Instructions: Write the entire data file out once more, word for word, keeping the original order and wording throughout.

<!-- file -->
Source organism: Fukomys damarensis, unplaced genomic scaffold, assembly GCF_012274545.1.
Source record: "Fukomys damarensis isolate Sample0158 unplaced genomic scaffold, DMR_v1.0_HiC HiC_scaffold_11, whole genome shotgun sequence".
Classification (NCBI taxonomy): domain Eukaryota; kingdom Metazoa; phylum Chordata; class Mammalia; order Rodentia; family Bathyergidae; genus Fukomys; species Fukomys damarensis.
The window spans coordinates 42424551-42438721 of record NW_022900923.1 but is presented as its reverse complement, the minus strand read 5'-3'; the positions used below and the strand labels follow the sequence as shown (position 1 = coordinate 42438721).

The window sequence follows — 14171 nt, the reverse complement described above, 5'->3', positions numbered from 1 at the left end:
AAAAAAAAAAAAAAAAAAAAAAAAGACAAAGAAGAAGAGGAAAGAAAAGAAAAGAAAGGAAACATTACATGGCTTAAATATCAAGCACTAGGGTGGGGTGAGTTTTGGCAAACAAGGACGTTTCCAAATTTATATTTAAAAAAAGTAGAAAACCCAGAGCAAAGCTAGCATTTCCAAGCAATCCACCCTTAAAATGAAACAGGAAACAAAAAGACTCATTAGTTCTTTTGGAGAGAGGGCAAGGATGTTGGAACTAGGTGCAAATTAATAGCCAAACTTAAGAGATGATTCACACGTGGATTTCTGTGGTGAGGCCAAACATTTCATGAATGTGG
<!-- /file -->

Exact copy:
Source organism: Fukomys damarensis, unplaced genomic scaffold, assembly GCF_012274545.1.
Source record: "Fukomys damarensis isolate Sample0158 unplaced genomic scaffold, DMR_v1.0_HiC HiC_scaffold_11, whole genome shotgun sequence".
Classification (NCBI taxonomy): domain Eukaryota; kingdom Metazoa; phylum Chordata; class Mammalia; order Rodentia; family Bathyergidae; genus Fukomys; species Fukomys damarensis.
The window spans coordinates 42424551-42438721 of record NW_022900923.1 but is presented as its reverse complement, the minus strand read 5'-3'; the positions used below and the strand labels follow the sequence as shown (position 1 = coordinate 42438721).

The window sequence follows — 14171 nt, the reverse complement described above, 5'->3', positions numbered from 1 at the left end:
AAAAAAAAAAAAAAAAAAAAAAAAGACAAAGAAGAAGAGGAAAGAAAAGAAAAGAAAGGAAACATTACATGGCTTAAATATCAAGCACTAGGGTGGGGTGAGTTTTGGCAAACAAGGACGTTTCCAAATTTATATTTAAAAAAAGTAGAAAACCCAGAGCAAAGCTAGCATTTCCAAGCAATCCACCCTTAAAATGAAACAGGAAACAAAAAGACTCATTAGTTCTTTTGGAGAGAGGGCAAGGATGTTGGAACTAGGTGCAAATTAATAGCCAAACTTAAGAGATGATTCACACGTGGATTTCTGTGGTGAGGCCAAACATTTCATGAATGTGG